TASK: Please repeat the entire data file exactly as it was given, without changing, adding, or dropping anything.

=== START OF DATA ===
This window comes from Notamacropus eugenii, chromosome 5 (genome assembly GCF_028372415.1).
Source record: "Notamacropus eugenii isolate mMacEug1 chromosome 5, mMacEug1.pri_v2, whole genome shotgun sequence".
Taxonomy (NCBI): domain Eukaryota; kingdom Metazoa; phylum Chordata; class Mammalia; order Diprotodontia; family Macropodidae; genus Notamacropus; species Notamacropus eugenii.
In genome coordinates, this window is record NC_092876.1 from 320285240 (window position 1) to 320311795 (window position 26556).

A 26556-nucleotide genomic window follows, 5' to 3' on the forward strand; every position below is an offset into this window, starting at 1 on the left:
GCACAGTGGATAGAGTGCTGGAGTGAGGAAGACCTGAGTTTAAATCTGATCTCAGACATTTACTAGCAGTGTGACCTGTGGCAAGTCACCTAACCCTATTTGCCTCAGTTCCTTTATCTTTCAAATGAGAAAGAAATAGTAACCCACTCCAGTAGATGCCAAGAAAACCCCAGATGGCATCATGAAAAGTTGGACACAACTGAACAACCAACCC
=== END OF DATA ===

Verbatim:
This window comes from Notamacropus eugenii, chromosome 5 (genome assembly GCF_028372415.1).
Source record: "Notamacropus eugenii isolate mMacEug1 chromosome 5, mMacEug1.pri_v2, whole genome shotgun sequence".
Taxonomy (NCBI): domain Eukaryota; kingdom Metazoa; phylum Chordata; class Mammalia; order Diprotodontia; family Macropodidae; genus Notamacropus; species Notamacropus eugenii.
In genome coordinates, this window is record NC_092876.1 from 320285240 (window position 1) to 320311795 (window position 26556).

A 26556-nucleotide genomic window follows, 5' to 3' on the forward strand; every position below is an offset into this window, starting at 1 on the left:
GCACAGTGGATAGAGTGCTGGAGTGAGGAAGACCTGAGTTTAAATCTGATCTCAGACATTTACTAGCAGTGTGACCTGTGGCAAGTCACCTAACCCTATTTGCCTCAGTTCCTTTATCTTTCAAATGAGAAAGAAATAGTAACCCACTCCAGTAGATGCCAAGAAAACCCCAGATGGCATCATGAAAAGTTGGACACAACTGAACAACCAACCC